April 27, 2011
Many years ago, when I was a welfare recipient, I was assigned to a caseworker who thought I could help myself. Even that if I could hardly speak English he carved out time from our meetings to teach me things I could do on my own –for example, how to navigate job, children’s school and support service systems. That really helped and made a big difference for me.
Over the years I have tried my best to follow his example with the good fortune of working today in an organization whose work focuses on building skills. The work of the Right Question Project focused on building skills that are a foundation for taking action and transferable to a variety of settings and situations. Through years of trial and error we have found that there are many useful skills that people can learn but that there is a need to teach two basic skills that are usually skipped over – how to ask questions and how to focus effectively on decisions. We have developed a strategy that can be easily integrated into any program or service to develop these skills.
Last week I meet old friend I have not seen in years. She was surprised to hear that I was still working to help people across fields build skills and quickly reminded me about the difficulties of the work. “You are still doing that! There is so much going on… It is so difficult to bring people out of their homes, everybody is busy; they don’t have time!” Well, she had some good points…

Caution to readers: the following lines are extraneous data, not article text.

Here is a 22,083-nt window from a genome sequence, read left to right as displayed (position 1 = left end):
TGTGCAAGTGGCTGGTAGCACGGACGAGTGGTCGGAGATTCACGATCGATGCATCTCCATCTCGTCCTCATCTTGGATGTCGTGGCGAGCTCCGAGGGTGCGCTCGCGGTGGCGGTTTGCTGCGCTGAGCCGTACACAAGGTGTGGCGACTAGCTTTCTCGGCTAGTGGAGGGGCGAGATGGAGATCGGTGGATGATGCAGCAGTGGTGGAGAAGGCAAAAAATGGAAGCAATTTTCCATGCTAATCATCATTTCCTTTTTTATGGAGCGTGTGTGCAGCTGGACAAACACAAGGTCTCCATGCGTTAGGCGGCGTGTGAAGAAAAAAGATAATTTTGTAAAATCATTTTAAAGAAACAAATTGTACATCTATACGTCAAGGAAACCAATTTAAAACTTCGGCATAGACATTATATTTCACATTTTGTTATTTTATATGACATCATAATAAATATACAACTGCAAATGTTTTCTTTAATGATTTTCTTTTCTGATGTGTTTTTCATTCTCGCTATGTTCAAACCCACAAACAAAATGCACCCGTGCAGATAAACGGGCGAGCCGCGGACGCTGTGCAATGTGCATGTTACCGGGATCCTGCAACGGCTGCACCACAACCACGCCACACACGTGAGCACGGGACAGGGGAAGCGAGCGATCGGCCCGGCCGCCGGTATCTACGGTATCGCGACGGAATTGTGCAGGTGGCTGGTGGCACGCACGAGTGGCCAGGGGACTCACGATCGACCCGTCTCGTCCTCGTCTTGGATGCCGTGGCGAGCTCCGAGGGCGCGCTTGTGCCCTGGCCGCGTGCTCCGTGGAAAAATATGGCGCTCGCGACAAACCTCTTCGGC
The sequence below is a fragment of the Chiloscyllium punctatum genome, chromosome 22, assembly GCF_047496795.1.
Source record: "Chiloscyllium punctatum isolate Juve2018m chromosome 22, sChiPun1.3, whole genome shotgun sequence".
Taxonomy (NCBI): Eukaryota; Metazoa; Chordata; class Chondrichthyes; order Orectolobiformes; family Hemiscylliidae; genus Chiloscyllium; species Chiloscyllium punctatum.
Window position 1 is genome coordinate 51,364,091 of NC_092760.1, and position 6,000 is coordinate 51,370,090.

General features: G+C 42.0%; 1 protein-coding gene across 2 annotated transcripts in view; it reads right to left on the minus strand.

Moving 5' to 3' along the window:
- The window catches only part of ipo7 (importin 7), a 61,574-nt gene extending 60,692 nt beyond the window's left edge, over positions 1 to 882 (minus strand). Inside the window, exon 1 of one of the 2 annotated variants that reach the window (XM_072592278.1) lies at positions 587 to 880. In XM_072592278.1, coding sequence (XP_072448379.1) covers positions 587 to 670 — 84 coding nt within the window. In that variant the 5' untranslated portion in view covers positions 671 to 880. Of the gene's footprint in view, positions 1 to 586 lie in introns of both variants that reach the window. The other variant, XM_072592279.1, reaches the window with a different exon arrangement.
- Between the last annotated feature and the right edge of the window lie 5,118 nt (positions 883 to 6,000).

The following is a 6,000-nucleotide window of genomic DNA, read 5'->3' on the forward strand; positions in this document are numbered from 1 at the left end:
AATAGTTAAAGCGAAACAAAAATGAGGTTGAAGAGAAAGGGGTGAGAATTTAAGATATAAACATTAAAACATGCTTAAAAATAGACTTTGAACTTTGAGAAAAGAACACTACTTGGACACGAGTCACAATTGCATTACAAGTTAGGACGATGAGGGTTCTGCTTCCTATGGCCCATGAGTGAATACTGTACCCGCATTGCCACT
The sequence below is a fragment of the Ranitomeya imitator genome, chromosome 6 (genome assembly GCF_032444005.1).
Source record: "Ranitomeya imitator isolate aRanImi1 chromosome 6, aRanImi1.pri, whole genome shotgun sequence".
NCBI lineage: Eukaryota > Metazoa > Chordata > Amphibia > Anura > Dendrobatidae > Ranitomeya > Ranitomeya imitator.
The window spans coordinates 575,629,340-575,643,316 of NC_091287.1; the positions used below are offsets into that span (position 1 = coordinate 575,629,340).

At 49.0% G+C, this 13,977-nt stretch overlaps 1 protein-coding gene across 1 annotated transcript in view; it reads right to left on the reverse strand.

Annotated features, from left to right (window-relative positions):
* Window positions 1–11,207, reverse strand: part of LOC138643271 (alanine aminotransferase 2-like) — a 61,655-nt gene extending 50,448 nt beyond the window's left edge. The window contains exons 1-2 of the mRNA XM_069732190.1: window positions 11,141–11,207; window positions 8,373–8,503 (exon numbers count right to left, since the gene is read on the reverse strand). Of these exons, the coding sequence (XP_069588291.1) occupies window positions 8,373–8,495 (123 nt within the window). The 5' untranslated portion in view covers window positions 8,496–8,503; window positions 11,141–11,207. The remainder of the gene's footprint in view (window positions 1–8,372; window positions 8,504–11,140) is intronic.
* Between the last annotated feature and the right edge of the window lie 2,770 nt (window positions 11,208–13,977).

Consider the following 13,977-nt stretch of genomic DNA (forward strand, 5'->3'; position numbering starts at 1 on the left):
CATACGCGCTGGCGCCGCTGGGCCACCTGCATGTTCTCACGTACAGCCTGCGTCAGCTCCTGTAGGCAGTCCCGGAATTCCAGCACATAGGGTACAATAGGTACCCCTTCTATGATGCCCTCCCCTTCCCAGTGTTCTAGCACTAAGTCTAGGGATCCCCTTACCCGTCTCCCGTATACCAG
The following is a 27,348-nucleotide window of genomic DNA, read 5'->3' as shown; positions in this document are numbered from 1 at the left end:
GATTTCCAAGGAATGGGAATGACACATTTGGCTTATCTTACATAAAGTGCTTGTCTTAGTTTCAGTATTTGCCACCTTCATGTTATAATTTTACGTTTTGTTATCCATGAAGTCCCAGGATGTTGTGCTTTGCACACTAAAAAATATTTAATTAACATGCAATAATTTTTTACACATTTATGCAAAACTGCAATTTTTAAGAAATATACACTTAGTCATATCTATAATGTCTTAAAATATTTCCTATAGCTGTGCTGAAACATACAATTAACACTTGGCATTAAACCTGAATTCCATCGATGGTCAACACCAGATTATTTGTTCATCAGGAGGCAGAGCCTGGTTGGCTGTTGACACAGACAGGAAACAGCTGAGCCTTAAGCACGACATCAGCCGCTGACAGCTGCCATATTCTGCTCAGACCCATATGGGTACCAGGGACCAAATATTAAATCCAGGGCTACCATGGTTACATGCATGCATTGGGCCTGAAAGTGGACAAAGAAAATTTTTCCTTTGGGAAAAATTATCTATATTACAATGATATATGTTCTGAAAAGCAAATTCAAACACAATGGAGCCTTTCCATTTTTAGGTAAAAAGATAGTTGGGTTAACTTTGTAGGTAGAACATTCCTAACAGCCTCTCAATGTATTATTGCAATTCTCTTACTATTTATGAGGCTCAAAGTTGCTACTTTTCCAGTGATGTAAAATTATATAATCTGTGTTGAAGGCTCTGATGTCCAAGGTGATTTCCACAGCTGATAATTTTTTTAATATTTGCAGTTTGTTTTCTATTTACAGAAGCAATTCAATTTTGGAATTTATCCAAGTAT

She made me think about how much the work of the Right Question Project has evolved and how much we have learned. She was right, these are other times but to help people develop skills is as urgent as it was eighteen years ago. Like my social worker, there are many people working across fields who can make the building of skills part of the work they do. There are people organizing residents, working with youth or immigrants, implementing educational programs or working in micro-enterprise --regardless of the work they can build skills that will allow people to depend more on what they can do to help themselves.
Here are some of the things we earned along the way on how to effectively build skills:
o Narrow it down to what is most essential. One of our biggest lessons was that there are no limits on how much you could teach. At some point in our work we had a thirty-two hour curriculum to deliver and could have still added more. We noticed that people were not using everything but that they were “pulling out” some parts of what were teaching. After much trial an error we were able to pull out the most essential pieces to teach.
Our goal is to accomplish the maximum by teaching the minimum.
o Keep it simple. Again stay focused on what is essential. Find ways to make it easy to deliver. One of our challenges has been on how to ensure it the strategy is kept simple enough so people can easily teach it and learn it.
o Stay focused. Work with the end goal in mind. There will always be new issues and challenges you will need to address. Keep in mind how you are ensuring skill building is taking place.
o Deliver as you go. Make it an ongoing part of your work. Look for teachable moments. Think about what is it that they have now they didn’t have when they came in. Try not to create an additional structure but make it part of the work you do.
These are just some of the lessons that we've been able to learn. I know that I would not be in the position today to be sharing them with you if my caseworker didn't believe in my capacity to grow.
What kinds of skills are you building?
What strategies are you using?
What have you learned about how to do it effectively?